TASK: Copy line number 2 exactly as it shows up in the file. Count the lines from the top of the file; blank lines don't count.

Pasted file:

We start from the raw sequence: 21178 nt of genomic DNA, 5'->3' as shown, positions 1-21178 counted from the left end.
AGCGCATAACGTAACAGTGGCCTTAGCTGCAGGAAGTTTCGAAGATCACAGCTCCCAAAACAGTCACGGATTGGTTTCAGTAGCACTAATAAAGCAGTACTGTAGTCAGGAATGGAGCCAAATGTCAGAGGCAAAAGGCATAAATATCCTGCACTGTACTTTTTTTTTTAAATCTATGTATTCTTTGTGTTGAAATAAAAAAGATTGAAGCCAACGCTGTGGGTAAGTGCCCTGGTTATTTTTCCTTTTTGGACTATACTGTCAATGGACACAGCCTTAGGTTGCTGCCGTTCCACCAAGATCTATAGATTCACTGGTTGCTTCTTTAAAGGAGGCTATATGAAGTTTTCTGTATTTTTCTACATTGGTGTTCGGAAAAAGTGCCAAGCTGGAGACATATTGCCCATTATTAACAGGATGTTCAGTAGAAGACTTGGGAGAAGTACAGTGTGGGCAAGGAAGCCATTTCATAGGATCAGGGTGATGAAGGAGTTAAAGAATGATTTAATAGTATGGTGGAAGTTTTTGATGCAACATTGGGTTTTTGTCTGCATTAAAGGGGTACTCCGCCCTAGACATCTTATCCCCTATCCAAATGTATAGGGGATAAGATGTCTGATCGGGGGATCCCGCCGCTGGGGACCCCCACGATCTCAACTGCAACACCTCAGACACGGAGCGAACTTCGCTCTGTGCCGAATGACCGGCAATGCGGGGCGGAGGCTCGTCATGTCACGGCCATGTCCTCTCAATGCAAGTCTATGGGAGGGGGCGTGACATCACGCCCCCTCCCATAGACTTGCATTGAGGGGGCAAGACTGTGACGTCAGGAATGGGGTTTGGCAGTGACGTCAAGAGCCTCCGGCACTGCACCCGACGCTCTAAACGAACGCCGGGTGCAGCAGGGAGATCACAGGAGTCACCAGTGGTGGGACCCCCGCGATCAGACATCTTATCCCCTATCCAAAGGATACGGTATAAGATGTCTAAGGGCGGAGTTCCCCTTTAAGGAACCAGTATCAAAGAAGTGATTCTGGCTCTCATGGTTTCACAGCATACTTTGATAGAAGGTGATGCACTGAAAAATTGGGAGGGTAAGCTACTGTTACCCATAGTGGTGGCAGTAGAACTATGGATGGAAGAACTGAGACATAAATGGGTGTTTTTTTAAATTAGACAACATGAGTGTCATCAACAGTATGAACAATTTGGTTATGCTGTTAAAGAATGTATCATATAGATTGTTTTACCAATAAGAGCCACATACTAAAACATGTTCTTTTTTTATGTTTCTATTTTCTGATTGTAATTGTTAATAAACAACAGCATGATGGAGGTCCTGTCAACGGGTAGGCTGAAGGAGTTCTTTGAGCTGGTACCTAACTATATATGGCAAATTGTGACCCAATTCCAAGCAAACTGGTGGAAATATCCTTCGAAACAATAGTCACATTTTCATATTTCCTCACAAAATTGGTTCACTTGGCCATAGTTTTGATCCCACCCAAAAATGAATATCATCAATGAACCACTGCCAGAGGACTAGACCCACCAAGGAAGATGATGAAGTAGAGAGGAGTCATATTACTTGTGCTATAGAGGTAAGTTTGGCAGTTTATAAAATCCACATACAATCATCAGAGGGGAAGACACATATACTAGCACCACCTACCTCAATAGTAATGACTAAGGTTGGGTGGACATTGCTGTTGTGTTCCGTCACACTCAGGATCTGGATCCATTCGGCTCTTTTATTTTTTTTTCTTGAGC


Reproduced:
AGCGCATAACGTAACAGTGGCCTTAGCTGCAGGAAGTTTCGAAGATCACAGCTCCCAAAACAGTCACGGATTGGTTTCAGTAGCACTAATAAAGCAGTACTGTAGTCAGGAATGGAGCCAAATGTCAGAGGCAAAAGGCATAAATATCCTGCACTGTACTTTTTTTTTTAAATCTATGTATTCTTTGTGTTGAAATAAAAAAGATTGAAGCCAACGCTGTGGGTAAGTGCCCTGGTTATTTTTCCTTTTTGGACTATACTGTCAATGGACACAGCCTTAGGTTGCTGCCGTTCCACCAAGATCTATAGATTCACTGGTTGCTTCTTTAAAGGAGGCTATATGAAGTTTTCTGTATTTTTCTACATTGGTGTTCGGAAAAAGTGCCAAGCTGGAGACATATTGCCCATTATTAACAGGATGTTCAGTAGAAGACTTGGGAGAAGTACAGTGTGGGCAAGGAAGCCATTTCATAGGATCAGGGTGATGAAGGAGTTAAAGAATGATTTAATAGTATGGTGGAAGTTTTTGATGCAACATTGGGTTTTTGTCTGCATTAAAGGGGTACTCCGCCCTAGACATCTTATCCCCTATCCAAATGTATAGGGGATAAGATGTCTGATCGGGGGATCCCGCCGCTGGGGACCCCCACGATCTCAACTGCAACACCTCAGACACGGAGCGAACTTCGCTCTGTGCCGAATGACCGGCAATGCGGGGCGGAGGCTCGTCATGTCACGGCCATGTCCTCTCAATGCAAGTCTATGGGAGGGGGCGTGACATCACGCCCCCTCCCATAGACTTGCATTGAGGGGGCAAGACTGTGACGTCAGGAATGGGGTTTGGCAGTGACGTCAAGAGCCTCCGGCACTGCACCCGACGCTCTAAACGAACGCCGGGTGCAGCAGGGAGATCACAGGAGTCACCAGTGGTGGGACCCCCGCGATCAGACATCTTATCCCCTATCCAAAGGATACGGTATAAGATGTCTAAGGGCGGAGTTCCCCTTTAAGGAACCAGTATCAAAGAAGTGATTCTGGCTCTCATGGTTTCACAGCATACTTTGATAGAAGGTGATGCACTGAAAAATTGGGAGGGTAAGCTACTGTTACCCATAGTGGTGGCAGTAGAACTATGGATGGAAGAACTGAGACATAAATGGGTGTTTTTTTAAATTAGACAACATGAGTGTCATCAACAGTATGAACAATTTGGTTATGCTGTTAAAGAATGTATCATATAGATTGTTTTACCAATAAGAGCCACATACTAAAACATGTTCTTTTTTTATGTTTCTATTTTCTGATTGTAATTGTTAATAAACAACAGCATGATGGAGGTCCTGTCAACGGGTAGGCTGAAGGAGTTCTTTGAGCTGGTACCTAACTATATATGGCAAATTGTGACCCAATTCCAAGCAAACTGGTGGAAATATCCTTCGAAACAATAGTCACATTTTCATATTTCCTCACAAAATTGGTTCACTTGGCCATAGTTTTGATCCCACCCAAAAATGAATATCATCAATGAACCACTGCCAGAGGACTAGACCCACCAAGGAAGATGATGAAGTAGAGAGGAGTCATATTACTTGTGCTATAGAGGTAAGTTTGGCAGTTTATAAAATCCACATACAATCATCAGAGGGGAAGACACATATACTAGCACCACCTACCTCAATAGTAATGACTAAGGTTGGGTGGACATTGCTGTTGTGTTCCGTCACACTCAGGATCTGGATCCATTCGGCTCTTTTATTTTTTTTTCTTGAGC